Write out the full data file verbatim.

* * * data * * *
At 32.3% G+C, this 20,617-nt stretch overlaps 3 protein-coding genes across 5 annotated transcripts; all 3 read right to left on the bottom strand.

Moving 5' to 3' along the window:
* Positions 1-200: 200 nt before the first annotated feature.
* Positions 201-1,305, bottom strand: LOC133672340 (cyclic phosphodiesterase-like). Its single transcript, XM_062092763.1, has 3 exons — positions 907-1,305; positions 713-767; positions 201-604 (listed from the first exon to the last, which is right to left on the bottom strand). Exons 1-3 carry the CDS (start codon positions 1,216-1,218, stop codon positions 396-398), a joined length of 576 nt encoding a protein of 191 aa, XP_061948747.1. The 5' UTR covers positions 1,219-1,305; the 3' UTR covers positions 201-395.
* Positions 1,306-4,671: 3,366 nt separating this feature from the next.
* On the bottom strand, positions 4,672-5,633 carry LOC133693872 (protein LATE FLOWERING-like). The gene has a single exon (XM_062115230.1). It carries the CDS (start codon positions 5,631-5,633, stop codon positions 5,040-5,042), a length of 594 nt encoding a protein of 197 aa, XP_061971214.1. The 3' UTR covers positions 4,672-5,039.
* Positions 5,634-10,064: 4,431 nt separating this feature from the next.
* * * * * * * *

At 32.3% G+C, this 20,617-nt stretch overlaps 3 protein-coding genes across 5 annotated transcripts; all 3 read right to left on the bottom strand.

Moving 5' to 3' along the window:
* Positions 1-200: 200 nt before the first annotated feature.
* Positions 201-1,305, bottom strand: LOC133672340 (cyclic phosphodiesterase-like). Its single transcript, XM_062092763.1, has 3 exons — positions 907-1,305; positions 713-767; positions 201-604 (listed from the first exon to the last, which is right to left on the bottom strand). Exons 1-3 carry the CDS (start codon positions 1,216-1,218, stop codon positions 396-398), a joined length of 576 nt encoding a protein of 191 aa, XP_061948747.1. The 5' UTR covers positions 1,219-1,305; the 3' UTR covers positions 201-395.
* Positions 1,306-4,671: 3,366 nt separating this feature from the next.
* On the bottom strand, positions 4,672-5,633 carry LOC133693872 (protein LATE FLOWERING-like). The gene has a single exon (XM_062115230.1). It carries the CDS (start codon positions 5,631-5,633, stop codon positions 5,040-5,042), a length of 594 nt encoding a protein of 197 aa, XP_061971214.1. The 3' UTR covers positions 4,672-5,039.
* Positions 5,634-10,064: 4,431 nt separating this feature from the next.